> As I said above there is room to move away from the strict Georgian etymological vowel, to a workable and applicable system within the context of the SWF, but more often than not, they coincide. 

The SWF is as hopeless a mess as any of the other orthographies when it comes to marking long vowels in polysyllables. Essentially, it doesn't. There seems to be a very basic rule that long vowels are common in monosyllables but that in polysyllables in the huge majority of words all vowels just shorten. How do I know? Because in working out the rules we had to *find* the polysyllabic words that needed to be marked. And so we did. Most of them are loanwords. 

The general rule is that in monosyllables vowels are short before single voiceless consonants. ‹Cot› 'short' for example, and ‹hat› 'hat'. Because of the ‹i›/‹y› distinction introduced by the SWF, we can write ‹fyt› 'bout' with a short vowel, and could write ‹spit› 'spite' [spiːt], though because of the rule we redundantly write ‹spît› (because we know that learners will tend to use a short vowel if we don't). Even if we did though, we would have to write ‹spîtys› 'malevolent' and ‹spîtfùl› *precisely because* of the ‹tir›/‹tiryow› rule that says that vowels in polysyllables are short! 

>> The only reason for writing SWF ‹colyn› 'puppy' and SWF ‹melin› 'mill' is that Ken George thought it was cool to know that one word has the origin of Common Celtic *koligno- and the other word has the origin of Latin molîna.
> As I explained above, this wasn't the only consideration. It was the exact reverse from what you do with ‹tir› and ‹tiryow› where the simplex has [iː] but the suffixed form has [ɪ] usually spelt KS ‹y›, but here written ‹i› because of its being a derivation of ‹tir›. See above for why KK also writes thus…
> (Just to be clear, I'm not defending KK here, just explaining it.) 

Again, if the revived language has tends to have words like ‹conyn›, ‹conynas› and does not have ‹conin›, ‹conînas›, there is no need to write etymological ‹i› and ‹y›. ‹Y› throughout is simpler and works better.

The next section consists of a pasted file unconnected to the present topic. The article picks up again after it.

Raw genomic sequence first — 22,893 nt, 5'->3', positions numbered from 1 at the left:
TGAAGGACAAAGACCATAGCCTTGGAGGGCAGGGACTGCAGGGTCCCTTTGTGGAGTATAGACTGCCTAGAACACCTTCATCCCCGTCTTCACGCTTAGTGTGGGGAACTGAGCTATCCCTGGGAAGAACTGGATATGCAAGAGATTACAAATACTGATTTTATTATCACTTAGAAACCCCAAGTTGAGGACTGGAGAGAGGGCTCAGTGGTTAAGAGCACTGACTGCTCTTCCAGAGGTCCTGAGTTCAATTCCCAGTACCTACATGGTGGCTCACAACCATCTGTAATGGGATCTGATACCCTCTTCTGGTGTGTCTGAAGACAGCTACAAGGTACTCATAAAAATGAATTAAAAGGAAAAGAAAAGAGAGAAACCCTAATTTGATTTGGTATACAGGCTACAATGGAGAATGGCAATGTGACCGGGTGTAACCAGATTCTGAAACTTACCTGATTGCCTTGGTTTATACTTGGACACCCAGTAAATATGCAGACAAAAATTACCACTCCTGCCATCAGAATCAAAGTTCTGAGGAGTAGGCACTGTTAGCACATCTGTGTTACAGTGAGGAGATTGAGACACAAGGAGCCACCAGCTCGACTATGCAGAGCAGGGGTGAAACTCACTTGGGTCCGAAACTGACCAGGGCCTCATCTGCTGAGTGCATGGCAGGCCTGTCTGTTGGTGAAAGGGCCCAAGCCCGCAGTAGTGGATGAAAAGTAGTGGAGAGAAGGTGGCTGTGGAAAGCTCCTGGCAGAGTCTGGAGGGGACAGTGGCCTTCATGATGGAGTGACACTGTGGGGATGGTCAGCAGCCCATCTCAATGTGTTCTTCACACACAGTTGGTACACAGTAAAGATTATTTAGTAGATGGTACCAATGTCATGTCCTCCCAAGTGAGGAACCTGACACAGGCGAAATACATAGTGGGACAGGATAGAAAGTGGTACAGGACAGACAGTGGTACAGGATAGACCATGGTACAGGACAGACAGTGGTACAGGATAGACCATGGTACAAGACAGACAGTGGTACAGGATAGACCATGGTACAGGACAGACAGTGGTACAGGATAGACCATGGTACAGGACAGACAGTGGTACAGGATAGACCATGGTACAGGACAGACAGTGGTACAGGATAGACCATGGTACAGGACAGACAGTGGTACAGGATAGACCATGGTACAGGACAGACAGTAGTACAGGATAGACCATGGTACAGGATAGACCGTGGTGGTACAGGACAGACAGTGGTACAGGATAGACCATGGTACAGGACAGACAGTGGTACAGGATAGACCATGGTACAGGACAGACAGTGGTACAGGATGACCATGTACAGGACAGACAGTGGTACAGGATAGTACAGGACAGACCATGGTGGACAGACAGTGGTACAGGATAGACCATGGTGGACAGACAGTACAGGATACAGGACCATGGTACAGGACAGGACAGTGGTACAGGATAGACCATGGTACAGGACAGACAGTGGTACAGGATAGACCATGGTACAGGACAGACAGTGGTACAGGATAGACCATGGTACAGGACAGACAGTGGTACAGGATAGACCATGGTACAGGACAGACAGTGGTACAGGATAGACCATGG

>> But who the hell cares?
> See above. Despite its many shortcomings and mistakes KK appeared simpler in word recognition and this is obviously what many people went for. Not that I agree with this, but that may be one of the reasons why KK had such an uptake when the Kesva and the Cowethas changed from UC to KK. 

I shan't enter into that discussion, Having said that, I do find that the ‹tir›/‹tiryow› has a logic to it, and it enabled us to devise a distribution of ‹i› and ‹y› which is easy to read, to learn, and to write. 

>> Most learners of Cornish don't have any Latin, and nobody can learn Common Celtic because it's entirely reconstructed. Now, etymology helped me learn Danish very quickly, because when I started I had English and Old English and German. I could apply sound changes in my head and got good results. I don't think that etymology is much of a help for learners of Cornish or Breton or Welsh -- well, that's not true, there are many things about some consonants and vowwls which can be rather helpful. Perhaps it would be more precise to say that I don't think that the etymological vowels of **these unstressed final syllables** helps anybody in the least bit.  
> As I said, it's not just about the etymology alone, but also which vowel is written in derived forms. I'm sure there's plenty of room for improvement! 

I believe that we all in Spellyans have identified the problems and provided practical and simple solutions. Often the ideas you say you have for the Review seem to be complicated Windows-like patches rather than structural improvements. 

Michael Everson * http://www.evertype.com/